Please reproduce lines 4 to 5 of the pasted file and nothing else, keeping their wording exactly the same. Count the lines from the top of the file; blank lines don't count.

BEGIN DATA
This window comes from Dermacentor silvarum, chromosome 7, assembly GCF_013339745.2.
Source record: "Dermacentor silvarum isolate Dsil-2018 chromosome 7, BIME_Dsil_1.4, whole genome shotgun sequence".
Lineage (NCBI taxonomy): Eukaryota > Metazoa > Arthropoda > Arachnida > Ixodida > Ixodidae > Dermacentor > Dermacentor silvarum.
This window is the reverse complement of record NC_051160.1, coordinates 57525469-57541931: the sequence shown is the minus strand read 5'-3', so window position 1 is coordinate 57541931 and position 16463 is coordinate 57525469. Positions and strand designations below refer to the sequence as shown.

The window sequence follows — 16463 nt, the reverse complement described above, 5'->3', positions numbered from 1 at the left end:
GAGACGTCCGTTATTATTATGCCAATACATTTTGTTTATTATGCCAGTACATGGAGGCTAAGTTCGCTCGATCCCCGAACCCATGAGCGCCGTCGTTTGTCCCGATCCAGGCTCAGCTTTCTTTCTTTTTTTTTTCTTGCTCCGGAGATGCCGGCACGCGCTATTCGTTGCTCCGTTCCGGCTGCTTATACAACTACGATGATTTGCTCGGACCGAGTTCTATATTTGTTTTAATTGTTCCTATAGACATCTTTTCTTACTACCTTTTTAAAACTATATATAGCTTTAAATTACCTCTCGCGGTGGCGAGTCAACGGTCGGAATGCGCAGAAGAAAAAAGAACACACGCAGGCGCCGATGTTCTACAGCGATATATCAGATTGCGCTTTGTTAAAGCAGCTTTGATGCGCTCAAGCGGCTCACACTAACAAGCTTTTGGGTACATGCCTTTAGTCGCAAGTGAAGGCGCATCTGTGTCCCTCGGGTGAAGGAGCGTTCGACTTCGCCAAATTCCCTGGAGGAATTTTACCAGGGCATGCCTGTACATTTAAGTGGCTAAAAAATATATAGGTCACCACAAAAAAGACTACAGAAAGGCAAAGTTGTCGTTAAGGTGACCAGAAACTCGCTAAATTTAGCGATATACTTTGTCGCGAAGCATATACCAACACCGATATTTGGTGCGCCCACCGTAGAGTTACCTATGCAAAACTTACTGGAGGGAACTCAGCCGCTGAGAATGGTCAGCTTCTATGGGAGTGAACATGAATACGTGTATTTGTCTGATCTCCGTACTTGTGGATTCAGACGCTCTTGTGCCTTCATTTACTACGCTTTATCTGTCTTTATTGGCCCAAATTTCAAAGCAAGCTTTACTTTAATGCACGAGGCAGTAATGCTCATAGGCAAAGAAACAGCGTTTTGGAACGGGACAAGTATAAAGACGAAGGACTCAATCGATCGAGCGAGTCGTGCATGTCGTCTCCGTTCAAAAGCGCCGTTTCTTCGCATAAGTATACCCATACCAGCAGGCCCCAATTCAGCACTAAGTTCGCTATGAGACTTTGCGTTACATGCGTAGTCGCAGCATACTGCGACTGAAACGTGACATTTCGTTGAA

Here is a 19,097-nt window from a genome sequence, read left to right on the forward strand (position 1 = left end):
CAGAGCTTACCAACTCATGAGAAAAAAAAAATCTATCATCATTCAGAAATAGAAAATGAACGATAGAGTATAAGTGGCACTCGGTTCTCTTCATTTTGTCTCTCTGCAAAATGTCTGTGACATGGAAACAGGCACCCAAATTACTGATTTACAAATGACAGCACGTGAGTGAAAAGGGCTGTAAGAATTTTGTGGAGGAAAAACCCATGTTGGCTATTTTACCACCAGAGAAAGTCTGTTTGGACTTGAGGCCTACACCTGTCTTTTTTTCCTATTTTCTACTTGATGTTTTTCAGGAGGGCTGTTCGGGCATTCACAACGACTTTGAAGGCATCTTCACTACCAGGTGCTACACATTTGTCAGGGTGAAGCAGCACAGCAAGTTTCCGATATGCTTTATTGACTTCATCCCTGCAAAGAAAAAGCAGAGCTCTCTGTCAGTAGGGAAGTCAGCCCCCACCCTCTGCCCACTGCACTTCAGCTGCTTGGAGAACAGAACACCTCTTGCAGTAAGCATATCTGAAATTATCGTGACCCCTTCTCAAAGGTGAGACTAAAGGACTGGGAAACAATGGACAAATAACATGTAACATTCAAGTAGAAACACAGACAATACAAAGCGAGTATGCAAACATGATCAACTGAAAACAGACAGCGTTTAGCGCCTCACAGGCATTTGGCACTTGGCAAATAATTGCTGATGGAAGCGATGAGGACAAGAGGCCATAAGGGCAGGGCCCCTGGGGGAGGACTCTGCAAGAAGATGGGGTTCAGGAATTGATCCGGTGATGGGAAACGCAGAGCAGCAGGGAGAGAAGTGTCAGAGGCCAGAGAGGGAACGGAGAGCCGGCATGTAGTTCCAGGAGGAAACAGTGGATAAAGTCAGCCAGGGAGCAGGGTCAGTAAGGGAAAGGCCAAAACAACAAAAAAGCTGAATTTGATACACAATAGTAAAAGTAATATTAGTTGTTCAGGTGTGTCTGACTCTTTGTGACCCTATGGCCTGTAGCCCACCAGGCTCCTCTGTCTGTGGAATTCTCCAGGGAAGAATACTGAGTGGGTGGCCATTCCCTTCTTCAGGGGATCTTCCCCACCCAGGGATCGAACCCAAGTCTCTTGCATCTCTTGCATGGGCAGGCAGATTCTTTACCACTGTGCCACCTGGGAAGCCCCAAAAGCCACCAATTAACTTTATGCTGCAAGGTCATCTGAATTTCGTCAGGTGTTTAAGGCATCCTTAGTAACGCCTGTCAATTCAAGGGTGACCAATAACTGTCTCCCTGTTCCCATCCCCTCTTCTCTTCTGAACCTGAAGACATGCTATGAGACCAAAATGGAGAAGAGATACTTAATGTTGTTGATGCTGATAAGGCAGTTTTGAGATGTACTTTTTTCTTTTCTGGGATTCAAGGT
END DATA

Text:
This window is the reverse complement of record NC_051160.1, coordinates 57525469-57541931: the sequence shown is the minus strand read 5'-3', so window position 1 is coordinate 57541931 and position 16463 is coordinate 57525469. Positions and strand designations below refer to the sequence as shown.

The window sequence follows — 16463 nt, the reverse complement described above, 5'->3', positions numbered from 1 at the left end: